Now Available: Lynda training for the Nikon D800 and Canon 5D Mark III

If you’re the lucky own of a Nikon D800 or Canon EOS 5D Mark III, and you’d like to know more about how to use either camera, then you’ll want to check out my two latest Lynda.com courses. Both classes walk you through all the critical features and operations of each camera, and are designed to work in concert with my Foundations of Photography series. Note that the 5D Mark III class is also ideally suited for users of the 5D Mark II. Click here if you’re a 5D user or click here if you’re a D800 user.

Camera-Specific Training at Lynda.com

There’s a lot to know to be a capable photographer. Exposure theory, lighting, composition. On top of all that, there are all those buttons and dials on your camera. To help you understand exactly how your camera works, you might want to check out one of my camera-specific courses at Lynda.com. These courses will work you through all of the features of their respective cameras, and help you understand those features in the context of larger photographic theories. Courses are now available for the Canon EOS60D, the Nikon D7000, the Canon Rebel T3i, and the Nikon D5100.

Revisited: Do you need a full-frame sensor?

Five years ago, I wrote this piece on whether you should buy a full-frame or cropped sensor digital camera. At the time, cameras with a full-frame sensor were substantially more expensive than cropped-sensor cameras, and a lot of people believed that, eventually, cropped-sensor cameras would be phased out and replaced by more affordable full-frame cameras. Five years later, we’ve seen that that’s not going to happen, but the question remains: do you need full-frame or is a cropped sensor camera okay? Read more »

Nikon D-300

Nikon D300

If you’ve been shopping for a mid-range digital SLR, it’s a safe bet to say you’ve probably been considering the Nikon D-300. The latest rev of Nikon’s mid-range camera, the D-300 offers some impressive changes from it’s predecessor, the D-200. As with previous Nikon models, no other camera comes close to Nikon when it comes to feature list, and the D-300 backs up its features with improved image quality.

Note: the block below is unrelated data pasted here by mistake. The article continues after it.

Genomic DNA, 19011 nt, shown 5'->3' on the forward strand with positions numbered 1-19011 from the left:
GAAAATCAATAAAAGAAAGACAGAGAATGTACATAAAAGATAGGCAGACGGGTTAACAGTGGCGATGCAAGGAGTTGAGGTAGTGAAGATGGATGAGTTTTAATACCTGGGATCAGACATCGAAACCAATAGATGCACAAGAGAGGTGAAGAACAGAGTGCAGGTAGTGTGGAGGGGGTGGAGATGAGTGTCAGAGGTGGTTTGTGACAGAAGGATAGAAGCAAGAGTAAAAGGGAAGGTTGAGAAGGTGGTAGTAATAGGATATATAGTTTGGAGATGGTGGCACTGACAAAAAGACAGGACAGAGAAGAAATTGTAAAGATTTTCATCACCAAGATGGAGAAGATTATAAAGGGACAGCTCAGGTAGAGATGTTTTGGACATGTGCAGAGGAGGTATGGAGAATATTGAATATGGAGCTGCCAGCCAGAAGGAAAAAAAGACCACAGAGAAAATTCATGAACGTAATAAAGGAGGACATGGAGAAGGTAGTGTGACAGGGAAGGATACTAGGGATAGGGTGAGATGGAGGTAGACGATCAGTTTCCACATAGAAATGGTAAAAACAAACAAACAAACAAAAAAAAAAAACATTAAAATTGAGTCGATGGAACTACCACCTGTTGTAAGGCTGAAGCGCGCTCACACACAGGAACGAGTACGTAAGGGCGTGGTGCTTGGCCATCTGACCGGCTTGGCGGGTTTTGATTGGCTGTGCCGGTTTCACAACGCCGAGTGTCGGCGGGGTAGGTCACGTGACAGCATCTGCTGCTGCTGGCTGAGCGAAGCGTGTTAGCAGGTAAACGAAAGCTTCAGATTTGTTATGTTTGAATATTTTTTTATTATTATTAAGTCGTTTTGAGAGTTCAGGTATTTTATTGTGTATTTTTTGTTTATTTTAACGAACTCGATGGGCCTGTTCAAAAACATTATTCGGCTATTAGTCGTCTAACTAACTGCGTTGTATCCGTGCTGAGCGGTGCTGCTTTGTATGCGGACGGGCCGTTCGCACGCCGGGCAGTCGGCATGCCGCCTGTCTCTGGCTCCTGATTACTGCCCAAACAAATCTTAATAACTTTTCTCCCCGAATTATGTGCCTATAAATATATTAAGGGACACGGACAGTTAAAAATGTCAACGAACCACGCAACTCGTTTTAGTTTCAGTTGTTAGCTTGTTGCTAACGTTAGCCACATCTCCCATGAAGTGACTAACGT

There are a lot of things to consider when choosing an SLR, from image quality, to feel and weight, interface, and features. Obviously, if you’re already a Canon shooter with an investment in lenses, switching to Nikon is less compelling. But if you’re just starting out, or if you’re already a Nikon owner, then you’ll want to give heavy consideration to the D-300.

 

Specialty Lenses

In the digital age, it’s easy to get so caught up in cool post-production effects and techniques that you forget about what can be done in-camera with the right lens. If you’re a long-time film shooter, then you’re possibly well-trafficked in the realm of specialized lenses, but if you’re new to digital SLRs, then you may know what is possible to achieve inside your camera, with a simple lens change.

Read more »

Nikon Compressed Raw Format – Lossy or Lossless?

Nikon

Like most digital SLRs, Nikon’s family of digital SLRs offer the ability to shoot in raw mode. However, Nikon’s raw offerings provide a twist, in the form of compressed raw. The promise of compressed raw files, of course, is that they take up less space and allow you to store more images on your card. Data compression algorithms fall into two categories: lossy techniques, which degrade the quality of your image; and lossless techniques, which reduce file size without affecting image quality. Nikon users often ask whether the compressed raw format is lossless or lossy, so I decided to look into the question

Read more »

Creating an Integrated iPhoto/Capture NX Workflow

Capture NX

If you’ve played at all with Nikon Capture NX, you already know that it has some of the best editing tools on the market (if you haven’t played with it, a free demo version is available here). But, if you’re used to the workflow management and output features of Apple’s iPhoto, you may be reluctant to give up iPhoto’s powerful library features to switch to a Finder-based workflow driven by the Capture NX file browser. Fortunately, there’s a very easy way to integrate the two programs. With an integrated iPhoto/NX workflow, you can import and organize your images in iPhoto, but edit them using Capture NX’s superior raw conversion options and localized editing tools.

Read more »